Corentin Tolisso’s departure from Lyon had never been much of a secret; hotly pursued by Napoli in previous windows, perhaps only his destination ended up raising eyebrows, as strong links with Juventus failed to materialise. Rather than becoming the heir to the likes of Claudio Marchisio and Sami Khedira in Turin, come July 1, Tolisso will be making a move to Bayern Munich. Bayern chairman Karl-Heinz Rummenigge labeled the player, “Carlo Ancelotti’s wish for midfield,” and with many of his teammates (Arturo Vidal, Philipp Lahm, Xabi Alonso) either already retired or aging, Tolisso looks a good bet to rejuvenate the club’s fortunes in that area.
Time will only tell, of course, how Tolisso gets on in Germany, but for the present, we’re perhaps better served at recapping his time at Lyon, his boyhood club. Tolisso arrived at the club in 2007, and while he was called up on a number of occasion’s by France’s various youth squads, he never made much of an impact internationally until being called up to Les Espoirs near the bitter end of qualification for the 2015 U-21 European Championships.
That team, of course, suffered the ignominy of being eliminated by Sweden at the play-off stage, but when the squad re-convened a year later to begin the process again for this summer’s tournament, Tolisso was often named captain. This served as recognition not only of his progress for his club but for his being one of the few holdovers from the previous set of players, along with Aymeric Laporte.
At that point in time, Tolisso was just 21, but had just completed a stunning first full season for Lyon. Originally brought through by Rémi Garde in 2013-14 as a right back, Tolisso was shifted to central midfield by Bruno Génésio the next season. Playing opposite the more prosaic and combative Jordan Ferri in a diamond 4-4-2, Lyon were one of Ligue 1’s best sides to watch that season, only letting a title chase slip in the season’s dying stages.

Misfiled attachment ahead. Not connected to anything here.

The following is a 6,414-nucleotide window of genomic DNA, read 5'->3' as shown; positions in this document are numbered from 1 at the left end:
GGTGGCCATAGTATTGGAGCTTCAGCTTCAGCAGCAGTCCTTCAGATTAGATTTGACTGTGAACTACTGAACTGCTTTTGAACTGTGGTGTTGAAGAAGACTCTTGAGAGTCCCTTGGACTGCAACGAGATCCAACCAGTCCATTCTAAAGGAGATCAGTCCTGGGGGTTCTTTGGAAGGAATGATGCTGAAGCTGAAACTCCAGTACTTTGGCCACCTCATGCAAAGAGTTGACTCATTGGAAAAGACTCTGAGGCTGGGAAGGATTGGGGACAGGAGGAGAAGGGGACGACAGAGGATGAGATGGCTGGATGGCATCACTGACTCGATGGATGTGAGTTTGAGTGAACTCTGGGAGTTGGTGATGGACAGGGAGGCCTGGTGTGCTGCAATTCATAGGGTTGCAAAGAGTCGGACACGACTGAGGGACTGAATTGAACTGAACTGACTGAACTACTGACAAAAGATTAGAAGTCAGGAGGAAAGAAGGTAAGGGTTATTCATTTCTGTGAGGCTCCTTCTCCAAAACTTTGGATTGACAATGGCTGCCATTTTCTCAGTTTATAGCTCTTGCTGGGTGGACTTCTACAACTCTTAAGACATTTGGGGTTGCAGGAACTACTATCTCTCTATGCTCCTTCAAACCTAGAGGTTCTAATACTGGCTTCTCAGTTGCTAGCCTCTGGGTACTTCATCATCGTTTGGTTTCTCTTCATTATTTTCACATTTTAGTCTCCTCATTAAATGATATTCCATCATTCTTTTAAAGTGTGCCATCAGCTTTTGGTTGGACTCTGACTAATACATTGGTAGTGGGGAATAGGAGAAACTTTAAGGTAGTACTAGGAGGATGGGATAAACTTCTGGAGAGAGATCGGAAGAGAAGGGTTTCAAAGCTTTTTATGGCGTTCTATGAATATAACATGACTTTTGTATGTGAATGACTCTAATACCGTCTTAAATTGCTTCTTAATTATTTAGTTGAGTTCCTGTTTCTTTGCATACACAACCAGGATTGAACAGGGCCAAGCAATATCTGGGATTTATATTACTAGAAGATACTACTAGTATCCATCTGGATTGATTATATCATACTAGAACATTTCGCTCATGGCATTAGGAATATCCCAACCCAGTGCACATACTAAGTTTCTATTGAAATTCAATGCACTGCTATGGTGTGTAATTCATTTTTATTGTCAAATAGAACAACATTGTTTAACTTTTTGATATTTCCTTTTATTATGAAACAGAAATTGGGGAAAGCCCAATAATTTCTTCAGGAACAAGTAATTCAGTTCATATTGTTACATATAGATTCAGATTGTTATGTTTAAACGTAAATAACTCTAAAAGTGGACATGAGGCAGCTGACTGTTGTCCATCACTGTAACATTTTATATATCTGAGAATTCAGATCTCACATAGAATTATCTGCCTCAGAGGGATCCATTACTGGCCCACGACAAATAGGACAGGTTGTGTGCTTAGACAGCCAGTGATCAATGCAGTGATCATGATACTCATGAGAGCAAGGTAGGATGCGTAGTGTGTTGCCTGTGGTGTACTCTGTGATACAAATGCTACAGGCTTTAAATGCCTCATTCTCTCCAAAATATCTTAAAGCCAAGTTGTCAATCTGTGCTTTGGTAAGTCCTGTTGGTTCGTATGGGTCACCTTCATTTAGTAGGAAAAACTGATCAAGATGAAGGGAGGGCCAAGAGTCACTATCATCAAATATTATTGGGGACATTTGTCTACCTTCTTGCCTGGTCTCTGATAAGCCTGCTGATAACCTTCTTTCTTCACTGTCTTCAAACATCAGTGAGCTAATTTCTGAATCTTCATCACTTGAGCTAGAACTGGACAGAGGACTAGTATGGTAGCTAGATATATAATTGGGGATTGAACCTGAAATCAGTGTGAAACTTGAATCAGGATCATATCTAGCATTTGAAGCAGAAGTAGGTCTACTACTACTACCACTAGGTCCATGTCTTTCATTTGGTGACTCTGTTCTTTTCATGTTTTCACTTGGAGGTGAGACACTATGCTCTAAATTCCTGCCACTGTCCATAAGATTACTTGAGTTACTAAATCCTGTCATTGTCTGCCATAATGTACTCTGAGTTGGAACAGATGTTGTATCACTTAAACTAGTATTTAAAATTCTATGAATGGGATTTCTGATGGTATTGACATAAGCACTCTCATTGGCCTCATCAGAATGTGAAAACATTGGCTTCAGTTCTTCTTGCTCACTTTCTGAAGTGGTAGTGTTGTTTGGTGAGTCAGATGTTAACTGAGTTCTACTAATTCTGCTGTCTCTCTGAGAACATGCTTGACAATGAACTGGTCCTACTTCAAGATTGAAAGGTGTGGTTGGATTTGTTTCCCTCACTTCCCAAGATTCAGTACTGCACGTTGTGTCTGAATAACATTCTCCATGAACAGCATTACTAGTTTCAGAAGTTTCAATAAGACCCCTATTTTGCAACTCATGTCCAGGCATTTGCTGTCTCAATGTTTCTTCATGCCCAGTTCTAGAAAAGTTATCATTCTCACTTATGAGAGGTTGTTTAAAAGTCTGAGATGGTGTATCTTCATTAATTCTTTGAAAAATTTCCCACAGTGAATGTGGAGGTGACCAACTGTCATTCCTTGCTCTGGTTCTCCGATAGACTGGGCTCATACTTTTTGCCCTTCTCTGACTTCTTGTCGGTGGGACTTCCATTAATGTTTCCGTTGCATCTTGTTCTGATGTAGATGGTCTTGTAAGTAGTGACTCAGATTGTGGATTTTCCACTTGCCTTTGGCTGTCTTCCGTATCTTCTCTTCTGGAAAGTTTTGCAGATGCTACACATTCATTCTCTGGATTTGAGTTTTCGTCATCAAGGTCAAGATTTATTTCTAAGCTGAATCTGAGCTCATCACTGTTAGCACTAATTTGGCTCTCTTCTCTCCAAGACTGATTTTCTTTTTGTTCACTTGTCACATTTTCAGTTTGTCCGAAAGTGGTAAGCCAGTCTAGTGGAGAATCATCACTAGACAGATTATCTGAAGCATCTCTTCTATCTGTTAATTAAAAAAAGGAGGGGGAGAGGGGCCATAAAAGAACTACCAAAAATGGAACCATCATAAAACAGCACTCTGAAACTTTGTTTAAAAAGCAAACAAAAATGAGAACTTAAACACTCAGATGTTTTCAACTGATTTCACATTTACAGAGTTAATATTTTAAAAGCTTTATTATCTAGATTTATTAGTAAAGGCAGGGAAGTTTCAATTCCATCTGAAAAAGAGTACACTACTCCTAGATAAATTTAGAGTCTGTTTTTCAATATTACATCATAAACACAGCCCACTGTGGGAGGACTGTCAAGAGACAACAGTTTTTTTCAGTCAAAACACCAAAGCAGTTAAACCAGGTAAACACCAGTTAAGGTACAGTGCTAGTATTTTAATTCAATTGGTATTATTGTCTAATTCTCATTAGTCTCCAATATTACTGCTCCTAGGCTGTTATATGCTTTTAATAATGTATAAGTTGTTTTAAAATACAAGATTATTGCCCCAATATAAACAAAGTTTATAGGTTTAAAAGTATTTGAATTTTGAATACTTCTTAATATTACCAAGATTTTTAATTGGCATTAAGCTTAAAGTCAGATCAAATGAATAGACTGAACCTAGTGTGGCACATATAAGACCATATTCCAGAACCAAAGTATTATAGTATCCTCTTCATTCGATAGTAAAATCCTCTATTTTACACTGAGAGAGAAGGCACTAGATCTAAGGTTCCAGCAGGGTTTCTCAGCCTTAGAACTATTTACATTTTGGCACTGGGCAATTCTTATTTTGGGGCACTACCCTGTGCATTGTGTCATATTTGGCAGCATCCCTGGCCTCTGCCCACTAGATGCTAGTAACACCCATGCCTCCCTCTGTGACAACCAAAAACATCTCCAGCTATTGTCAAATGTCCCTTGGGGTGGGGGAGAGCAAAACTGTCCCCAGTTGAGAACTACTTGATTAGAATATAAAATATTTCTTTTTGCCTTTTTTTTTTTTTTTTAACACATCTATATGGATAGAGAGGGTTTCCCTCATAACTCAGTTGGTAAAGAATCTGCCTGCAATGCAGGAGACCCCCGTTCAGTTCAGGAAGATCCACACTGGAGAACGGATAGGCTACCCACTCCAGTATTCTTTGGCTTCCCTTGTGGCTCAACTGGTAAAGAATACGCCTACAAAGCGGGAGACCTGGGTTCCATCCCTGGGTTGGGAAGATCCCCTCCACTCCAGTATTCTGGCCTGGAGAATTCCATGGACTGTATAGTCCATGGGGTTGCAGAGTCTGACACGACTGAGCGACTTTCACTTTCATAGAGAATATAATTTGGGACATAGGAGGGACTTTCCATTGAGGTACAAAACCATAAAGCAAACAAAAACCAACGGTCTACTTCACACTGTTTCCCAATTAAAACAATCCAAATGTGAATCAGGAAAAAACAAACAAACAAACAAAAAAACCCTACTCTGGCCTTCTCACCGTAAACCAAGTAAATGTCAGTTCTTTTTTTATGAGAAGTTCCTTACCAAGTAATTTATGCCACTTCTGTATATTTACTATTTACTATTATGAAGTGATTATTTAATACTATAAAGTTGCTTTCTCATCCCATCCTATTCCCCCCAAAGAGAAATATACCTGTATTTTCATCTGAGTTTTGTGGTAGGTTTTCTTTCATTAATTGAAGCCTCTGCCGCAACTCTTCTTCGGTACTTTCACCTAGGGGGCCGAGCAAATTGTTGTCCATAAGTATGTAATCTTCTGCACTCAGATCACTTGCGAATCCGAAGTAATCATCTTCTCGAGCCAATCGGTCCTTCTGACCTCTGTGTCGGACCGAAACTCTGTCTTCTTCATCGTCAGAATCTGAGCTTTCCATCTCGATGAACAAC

Nabil Fékir and Alexandre Lacazette garnered many of the plaudits that season for their goal-scoring exploits but Tolisso also evinced his burgeoning attacking prowess, scoring seven goals from midfield at the age of twenty whilst featuring in every league match.
The following season was more difficult for Tolisso and Lyon; second place was retained, but an embarrassing elimination from the Champions’ League was also on the agenda. In addition to missing a significant amount of time with a thigh injury, Owing to injuries at centre back and disciplinary problems, Tolisso was also used as a more orthodox defensive midfielder, at the base of a 4-3-3, which limited his attacking contributions. While good in the air, Tolisso lacks the kind of upper-body strength and physicality to even operate effectively in a midfield two, to say nothing of being a sole defensive midfielder, and he sometimes chafed at this deeper role.
To the chagrin of many, Génésio retained his post in the dugout in the season which just finished, and the manager had few qualms with further experimenting with Tolisso’s position. Played as a right-sided wing-back, as a second striker and as a number ten, as well as in his more habitual midfield positions, Tolisso’s attacking numbers improved greatly over the season, finishing with fourteen goals from all competitions.
Lyon enjoyed a better European campaign, with Tolisso coming into his own as a set-piece threat in the process. He also was given the captain’s armband during Maxime Gonalons’ early-season suspension. A foolish red card in the dying stages against Saint-Étienne was perhaps the season’s only black mark from a personal standpoint for Tolisso, and he was duly rewarded with a first senior cap earlier this year.
From his early days as a tentative right back unable to be picked ahead of Mehdi Zeffane, to a regular for Les Bleus, Tolisso’s evolution has been impressive, and it is far from complete. It is not without some pang of regret that we see Tolisso leave for the Bundesliga, but we should be thankful for what time we did have with him in Ligue 1.
Not for some future version of ourselves to be able to tell stories to our grandchildren, but as a representation of the seemingly unbelievable level of young talent France has produced over the past five seasons. As justifiably hyped as Ousmane Dembélé and Kylian Mbappé have been, it is similarly important to consider that not all players have such a meteoric rise as a part of their trajectories, and that many, like Tolisso, only reveal their gifts over time. While this process lacks the excitement and spark of a teenager bursting onto the scene, its slightly lengthier time frame provides, for those willing to exhibit patience, an even greater reward.